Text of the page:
Downey Jr finds redemption in Iron Man

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      New York City—A lot of entertainers have made a few trips to the dark side. Some have survived and some have not, but few of those on either list have screwed up as much as Robert Downey Jr. and continued to be invited back to work.

      In 1996, the actor—who has been quoted as saying his film director father started him on soft drugs when he was eight years old—was arrested for driving while drunk and in possession of heroin and an unloaded pistol. He was remanded to a drug-rehabilitation centre, then jailed for 180 days for violating probation. He kept doing drugs and served an additional six-month sentence at a rehab centre. He was arrested again in 2000 but was released after a few days on $5,000 bail. Over that period of time, he appeared in a dozen movies.

      However, Downey Jr., who had been nominated for an Oscar for Chaplin prior to his arrests, was seldom asked to take a lead role. Filmmakers discovered that if they tried to cast him as the star of their films, insurance companies usually turned down bonding requests. Jon Favreau knew all that when he was asked by Paramount Pictures to direct a film version of the Marvel comic Iron Man, but he told them that he needed to hire Downey Jr. for the title role. It was a tough sell. “I really want to make a sequel,” Favreau says in a New York hotel room. “I spent half my time trying to get Robert cast, so I figure the next one should be a lot easier.”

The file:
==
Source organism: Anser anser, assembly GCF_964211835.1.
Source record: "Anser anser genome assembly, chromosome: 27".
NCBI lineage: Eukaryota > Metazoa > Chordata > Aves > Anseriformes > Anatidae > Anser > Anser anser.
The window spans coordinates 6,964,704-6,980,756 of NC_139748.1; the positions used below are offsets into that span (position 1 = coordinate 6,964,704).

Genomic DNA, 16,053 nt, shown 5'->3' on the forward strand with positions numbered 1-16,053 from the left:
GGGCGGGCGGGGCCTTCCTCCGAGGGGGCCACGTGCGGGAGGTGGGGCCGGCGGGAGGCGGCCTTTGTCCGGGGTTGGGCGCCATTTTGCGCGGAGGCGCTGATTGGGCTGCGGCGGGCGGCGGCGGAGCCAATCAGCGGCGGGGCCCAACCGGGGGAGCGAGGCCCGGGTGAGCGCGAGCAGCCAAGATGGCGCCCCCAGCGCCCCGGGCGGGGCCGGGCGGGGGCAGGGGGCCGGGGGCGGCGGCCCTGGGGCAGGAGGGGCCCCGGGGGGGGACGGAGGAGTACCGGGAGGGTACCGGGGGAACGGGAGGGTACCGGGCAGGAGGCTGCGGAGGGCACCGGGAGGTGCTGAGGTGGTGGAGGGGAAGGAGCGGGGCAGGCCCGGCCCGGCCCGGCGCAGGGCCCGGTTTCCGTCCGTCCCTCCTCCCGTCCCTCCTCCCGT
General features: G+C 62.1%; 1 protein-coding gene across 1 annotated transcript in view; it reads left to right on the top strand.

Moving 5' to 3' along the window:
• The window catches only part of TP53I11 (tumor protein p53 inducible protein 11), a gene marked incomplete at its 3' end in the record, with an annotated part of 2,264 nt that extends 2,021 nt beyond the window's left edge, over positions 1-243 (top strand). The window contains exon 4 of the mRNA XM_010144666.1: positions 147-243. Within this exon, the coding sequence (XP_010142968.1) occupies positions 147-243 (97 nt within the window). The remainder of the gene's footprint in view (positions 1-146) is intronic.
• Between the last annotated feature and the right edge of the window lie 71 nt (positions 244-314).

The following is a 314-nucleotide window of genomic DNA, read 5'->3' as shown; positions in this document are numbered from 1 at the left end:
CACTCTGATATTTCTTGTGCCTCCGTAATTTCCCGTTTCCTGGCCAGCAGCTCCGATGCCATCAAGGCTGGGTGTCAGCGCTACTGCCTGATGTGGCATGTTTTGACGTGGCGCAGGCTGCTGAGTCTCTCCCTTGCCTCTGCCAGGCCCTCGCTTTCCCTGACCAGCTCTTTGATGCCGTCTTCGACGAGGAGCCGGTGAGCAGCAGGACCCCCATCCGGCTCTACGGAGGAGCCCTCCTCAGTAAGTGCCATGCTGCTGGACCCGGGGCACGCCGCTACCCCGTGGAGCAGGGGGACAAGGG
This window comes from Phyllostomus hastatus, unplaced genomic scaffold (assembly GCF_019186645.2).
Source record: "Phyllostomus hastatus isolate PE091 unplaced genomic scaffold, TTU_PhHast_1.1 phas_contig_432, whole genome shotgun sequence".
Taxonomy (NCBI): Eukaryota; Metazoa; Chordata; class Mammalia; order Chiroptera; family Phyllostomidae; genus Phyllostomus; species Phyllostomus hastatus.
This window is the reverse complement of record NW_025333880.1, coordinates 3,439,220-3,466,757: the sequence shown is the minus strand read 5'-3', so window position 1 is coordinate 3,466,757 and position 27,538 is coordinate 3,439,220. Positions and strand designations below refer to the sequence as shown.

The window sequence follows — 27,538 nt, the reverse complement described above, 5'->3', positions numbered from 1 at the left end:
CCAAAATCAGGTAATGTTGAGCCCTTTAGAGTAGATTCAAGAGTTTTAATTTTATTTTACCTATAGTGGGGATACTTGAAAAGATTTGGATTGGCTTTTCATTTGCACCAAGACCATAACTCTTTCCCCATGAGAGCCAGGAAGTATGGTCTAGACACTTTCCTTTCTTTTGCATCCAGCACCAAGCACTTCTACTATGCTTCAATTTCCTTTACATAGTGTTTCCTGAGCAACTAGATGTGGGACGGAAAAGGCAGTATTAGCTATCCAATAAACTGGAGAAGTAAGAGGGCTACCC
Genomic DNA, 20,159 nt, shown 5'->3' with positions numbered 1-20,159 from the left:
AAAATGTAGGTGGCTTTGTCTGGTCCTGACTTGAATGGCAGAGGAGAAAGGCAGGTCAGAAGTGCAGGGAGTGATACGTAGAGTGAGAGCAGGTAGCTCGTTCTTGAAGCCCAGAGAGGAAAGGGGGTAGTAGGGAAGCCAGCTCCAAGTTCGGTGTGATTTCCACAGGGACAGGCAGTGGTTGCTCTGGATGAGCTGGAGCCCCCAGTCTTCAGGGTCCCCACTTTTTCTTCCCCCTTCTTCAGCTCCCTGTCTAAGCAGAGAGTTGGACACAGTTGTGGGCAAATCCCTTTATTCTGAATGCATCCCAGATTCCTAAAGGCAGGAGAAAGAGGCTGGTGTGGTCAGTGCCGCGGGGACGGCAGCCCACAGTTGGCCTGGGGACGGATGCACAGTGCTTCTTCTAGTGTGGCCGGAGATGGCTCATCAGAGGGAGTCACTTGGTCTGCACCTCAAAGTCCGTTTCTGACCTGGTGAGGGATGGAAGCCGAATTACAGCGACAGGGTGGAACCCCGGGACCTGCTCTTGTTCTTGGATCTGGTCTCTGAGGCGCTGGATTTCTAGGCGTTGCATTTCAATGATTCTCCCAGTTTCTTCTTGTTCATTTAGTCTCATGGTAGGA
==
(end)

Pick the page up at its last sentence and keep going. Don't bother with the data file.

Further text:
It’s not hard to understand why Paramount would be reluctant to hire Downey Jr. to star in what they expect to be a superhero franchise, given his history and the fact that he is now 43 years old. You would also think that having been given an opportunity to take on the lead role in one of the year’s most high-profile films, he would play it safe. You would be wrong.

      Gwyneth Paltrow, who plays the role of Pepper Potts, the amiable assistant to Iron Man’s alter ego, billionaire weapons dealer Tony Stark, says the actor was tough on the script. This despite the fact that much of it had been written by Mark Fergus and Hawk Ostby, who had just been nominated for an Oscar for Children of Men. “Jon and I would meet in Jon’s trailer and be getting ready to talk about a scene and Robert would come in and take it [the script], ball it up, and whip it against the wall and say, ”˜Fuck this. This is the worst thing I have ever read,’ and we would be like ”˜Okay’ and we would all sit down and try to rewrite it. That is sort of how we did the movie. It was kind of crazy but it was fun. We always knew where we wanted to go, but he wouldn’t say anything in the film that he didn’t feel, which I think is a testament to why he is such a great actor.”

      In the movie, which opens Friday (May 2), Stark is in Afghanistan to make a weapons presentation to the U.S. military when he is attacked by guerillas. He is taken hostage and told to reconstruct a superweapon he had built for the Americans. Instead he builds a suit that will allow him to escape. When he returns to the U.S., he decides that the company should look at less destructive ways of making money and discovers that the stock market doesn’t agree. While his company’s stock plunges, he retreats to his home-based lab to perfect the prototype he made in Afghanistan.